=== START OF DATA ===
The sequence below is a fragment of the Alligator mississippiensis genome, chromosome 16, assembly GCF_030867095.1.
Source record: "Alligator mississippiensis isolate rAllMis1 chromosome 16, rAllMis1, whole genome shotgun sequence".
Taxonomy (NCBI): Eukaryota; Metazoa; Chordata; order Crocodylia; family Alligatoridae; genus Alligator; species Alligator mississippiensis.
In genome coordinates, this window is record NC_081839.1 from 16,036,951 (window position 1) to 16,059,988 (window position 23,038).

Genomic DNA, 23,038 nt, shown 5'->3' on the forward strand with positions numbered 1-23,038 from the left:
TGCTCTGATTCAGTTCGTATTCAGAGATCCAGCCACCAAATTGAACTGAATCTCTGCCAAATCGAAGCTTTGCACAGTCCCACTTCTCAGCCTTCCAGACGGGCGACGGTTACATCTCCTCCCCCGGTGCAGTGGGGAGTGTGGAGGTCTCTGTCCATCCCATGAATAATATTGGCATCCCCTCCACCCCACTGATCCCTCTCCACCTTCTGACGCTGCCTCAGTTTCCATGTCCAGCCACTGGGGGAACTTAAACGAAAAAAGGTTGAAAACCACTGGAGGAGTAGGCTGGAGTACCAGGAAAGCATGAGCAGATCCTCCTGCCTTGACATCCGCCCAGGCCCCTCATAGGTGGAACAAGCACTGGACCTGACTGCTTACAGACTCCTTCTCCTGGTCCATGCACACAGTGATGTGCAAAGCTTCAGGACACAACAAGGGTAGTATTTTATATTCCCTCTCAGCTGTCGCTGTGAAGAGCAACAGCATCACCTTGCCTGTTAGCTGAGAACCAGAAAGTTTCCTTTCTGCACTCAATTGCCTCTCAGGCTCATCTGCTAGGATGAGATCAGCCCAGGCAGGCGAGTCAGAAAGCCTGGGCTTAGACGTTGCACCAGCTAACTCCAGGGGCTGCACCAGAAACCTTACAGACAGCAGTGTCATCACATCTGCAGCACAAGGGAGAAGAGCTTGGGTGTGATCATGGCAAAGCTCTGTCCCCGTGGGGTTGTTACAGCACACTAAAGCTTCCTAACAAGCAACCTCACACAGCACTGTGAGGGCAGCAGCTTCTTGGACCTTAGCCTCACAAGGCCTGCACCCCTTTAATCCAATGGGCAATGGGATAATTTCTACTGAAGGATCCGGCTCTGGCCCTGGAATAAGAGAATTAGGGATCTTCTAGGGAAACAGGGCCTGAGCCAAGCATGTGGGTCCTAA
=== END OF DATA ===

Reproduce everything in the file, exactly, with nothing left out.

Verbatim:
The sequence below is a fragment of the Alligator mississippiensis genome, chromosome 16, assembly GCF_030867095.1.
Source record: "Alligator mississippiensis isolate rAllMis1 chromosome 16, rAllMis1, whole genome shotgun sequence".
Taxonomy (NCBI): Eukaryota; Metazoa; Chordata; order Crocodylia; family Alligatoridae; genus Alligator; species Alligator mississippiensis.
In genome coordinates, this window is record NC_081839.1 from 16,036,951 (window position 1) to 16,059,988 (window position 23,038).

Genomic DNA, 23,038 nt, shown 5'->3' on the forward strand with positions numbered 1-23,038 from the left:
TGCTCTGATTCAGTTCGTATTCAGAGATCCAGCCACCAAATTGAACTGAATCTCTGCCAAATCGAAGCTTTGCACAGTCCCACTTCTCAGCCTTCCAGACGGGCGACGGTTACATCTCCTCCCCCGGTGCAGTGGGGAGTGTGGAGGTCTCTGTCCATCCCATGAATAATATTGGCATCCCCTCCACCCCACTGATCCCTCTCCACCTTCTGACGCTGCCTCAGTTTCCATGTCCAGCCACTGGGGGAACTTAAACGAAAAAAGGTTGAAAACCACTGGAGGAGTAGGCTGGAGTACCAGGAAAGCATGAGCAGATCCTCCTGCCTTGACATCCGCCCAGGCCCCTCATAGGTGGAACAAGCACTGGACCTGACTGCTTACAGACTCCTTCTCCTGGTCCATGCACACAGTGATGTGCAAAGCTTCAGGACACAACAAGGGTAGTATTTTATATTCCCTCTCAGCTGTCGCTGTGAAGAGCAACAGCATCACCTTGCCTGTTAGCTGAGAACCAGAAAGTTTCCTTTCTGCACTCAATTGCCTCTCAGGCTCATCTGCTAGGATGAGATCAGCCCAGGCAGGCGAGTCAGAAAGCCTGGGCTTAGACGTTGCACCAGCTAACTCCAGGGGCTGCACCAGAAACCTTACAGACAGCAGTGTCATCACATCTGCAGCACAAGGGAGAAGAGCTTGGGTGTGATCATGGCAAAGCTCTGTCCCCGTGGGGTTGTTACAGCACACTAAAGCTTCCTAACAAGCAACCTCACACAGCACTGTGAGGGCAGCAGCTTCTTGGACCTTAGCCTCACAAGGCCTGCACCCCTTTAATCCAATGGGCAATGGGATAATTTCTACTGAAGGATCCGGCTCTGGCCCTGGAATAAGAGAATTAGGGATCTTCTAGGGAAACAGGGCCTGAGCCAAGCATGTGGGTCCTAA